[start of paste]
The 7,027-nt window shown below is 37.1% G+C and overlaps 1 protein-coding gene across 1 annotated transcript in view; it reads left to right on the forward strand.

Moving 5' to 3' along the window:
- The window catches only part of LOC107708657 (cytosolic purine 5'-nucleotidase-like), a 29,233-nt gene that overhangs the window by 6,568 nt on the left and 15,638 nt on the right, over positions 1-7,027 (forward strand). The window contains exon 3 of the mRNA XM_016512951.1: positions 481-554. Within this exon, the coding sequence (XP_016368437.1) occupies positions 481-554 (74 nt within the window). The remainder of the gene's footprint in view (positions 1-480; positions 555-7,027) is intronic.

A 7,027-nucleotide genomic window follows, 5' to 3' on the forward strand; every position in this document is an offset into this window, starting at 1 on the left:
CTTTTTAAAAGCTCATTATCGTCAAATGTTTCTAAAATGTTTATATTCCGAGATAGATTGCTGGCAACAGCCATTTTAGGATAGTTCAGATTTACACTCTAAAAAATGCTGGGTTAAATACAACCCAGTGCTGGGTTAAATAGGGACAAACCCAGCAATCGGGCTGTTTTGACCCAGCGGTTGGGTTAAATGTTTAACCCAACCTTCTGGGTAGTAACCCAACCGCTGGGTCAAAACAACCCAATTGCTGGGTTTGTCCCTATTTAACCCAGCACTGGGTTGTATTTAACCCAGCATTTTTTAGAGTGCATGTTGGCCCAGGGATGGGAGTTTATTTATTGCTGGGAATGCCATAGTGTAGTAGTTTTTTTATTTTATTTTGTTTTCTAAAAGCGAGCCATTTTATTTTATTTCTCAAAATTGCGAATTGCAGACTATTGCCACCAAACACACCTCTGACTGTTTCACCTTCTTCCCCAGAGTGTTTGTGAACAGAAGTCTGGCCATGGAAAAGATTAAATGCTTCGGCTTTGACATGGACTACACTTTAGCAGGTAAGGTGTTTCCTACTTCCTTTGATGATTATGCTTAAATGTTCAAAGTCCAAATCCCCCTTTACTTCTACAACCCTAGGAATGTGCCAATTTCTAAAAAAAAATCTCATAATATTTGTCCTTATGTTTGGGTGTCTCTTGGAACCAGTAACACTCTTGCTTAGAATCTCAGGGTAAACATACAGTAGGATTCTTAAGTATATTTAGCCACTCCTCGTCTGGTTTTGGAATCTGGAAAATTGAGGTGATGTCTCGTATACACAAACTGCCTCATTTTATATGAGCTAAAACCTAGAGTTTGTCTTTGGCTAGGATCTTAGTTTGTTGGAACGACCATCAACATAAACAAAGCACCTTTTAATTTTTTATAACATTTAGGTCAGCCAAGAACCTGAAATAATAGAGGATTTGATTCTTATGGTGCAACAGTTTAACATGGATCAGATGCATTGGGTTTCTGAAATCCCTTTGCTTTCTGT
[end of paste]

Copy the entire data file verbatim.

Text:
The 7,027-nt window shown below is 37.1% G+C and overlaps 1 protein-coding gene across 1 annotated transcript in view; it reads left to right on the forward strand.

Moving 5' to 3' along the window:
- The window catches only part of LOC107708657 (cytosolic purine 5'-nucleotidase-like), a 29,233-nt gene that overhangs the window by 6,568 nt on the left and 15,638 nt on the right, over positions 1-7,027 (forward strand). The window contains exon 3 of the mRNA XM_016512951.1: positions 481-554. Within this exon, the coding sequence (XP_016368437.1) occupies positions 481-554 (74 nt within the window). The remainder of the gene's footprint in view (positions 1-480; positions 555-7,027) is intronic.

A 7,027-nucleotide genomic window follows, 5' to 3' on the forward strand; every position in this document is an offset into this window, starting at 1 on the left:
CTTTTTAAAAGCTCATTATCGTCAAATGTTTCTAAAATGTTTATATTCCGAGATAGATTGCTGGCAACAGCCATTTTAGGATAGTTCAGATTTACACTCTAAAAAATGCTGGGTTAAATACAACCCAGTGCTGGGTTAAATAGGGACAAACCCAGCAATCGGGCTGTTTTGACCCAGCGGTTGGGTTAAATGTTTAACCCAACCTTCTGGGTAGTAACCCAACCGCTGGGTCAAAACAACCCAATTGCTGGGTTTGTCCCTATTTAACCCAGCACTGGGTTGTATTTAACCCAGCATTTTTTAGAGTGCATGTTGGCCCAGGGATGGGAGTTTATTTATTGCTGGGAATGCCATAGTGTAGTAGTTTTTTTATTTTATTTTGTTTTCTAAAAGCGAGCCATTTTATTTTATTTCTCAAAATTGCGAATTGCAGACTATTGCCACCAAACACACCTCTGACTGTTTCACCTTCTTCCCCAGAGTGTTTGTGAACAGAAGTCTGGCCATGGAAAAGATTAAATGCTTCGGCTTTGACATGGACTACACTTTAGCAGGTAAGGTGTTTCCTACTTCCTTTGATGATTATGCTTAAATGTTCAAAGTCCAAATCCCCCTTTACTTCTACAACCCTAGGAATGTGCCAATTTCTAAAAAAAAATCTCATAATATTTGTCCTTATGTTTGGGTGTCTCTTGGAACCAGTAACACTCTTGCTTAGAATCTCAGGGTAAACATACAGTAGGATTCTTAAGTATATTTAGCCACTCCTCGTCTGGTTTTGGAATCTGGAAAATTGAGGTGATGTCTCGTATACACAAACTGCCTCATTTTATATGAGCTAAAACCTAGAGTTTGTCTTTGGCTAGGATCTTAGTTTGTTGGAACGACCATCAACATAAACAAAGCACCTTTTAATTTTTTATAACATTTAGGTCAGCCAAGAACCTGAAATAATAGAGGATTTGATTCTTATGGTGCAACAGTTTAACATGGATCAGATGCATTGGGTTTCTGAAATCCCTTTGCTTTCTGT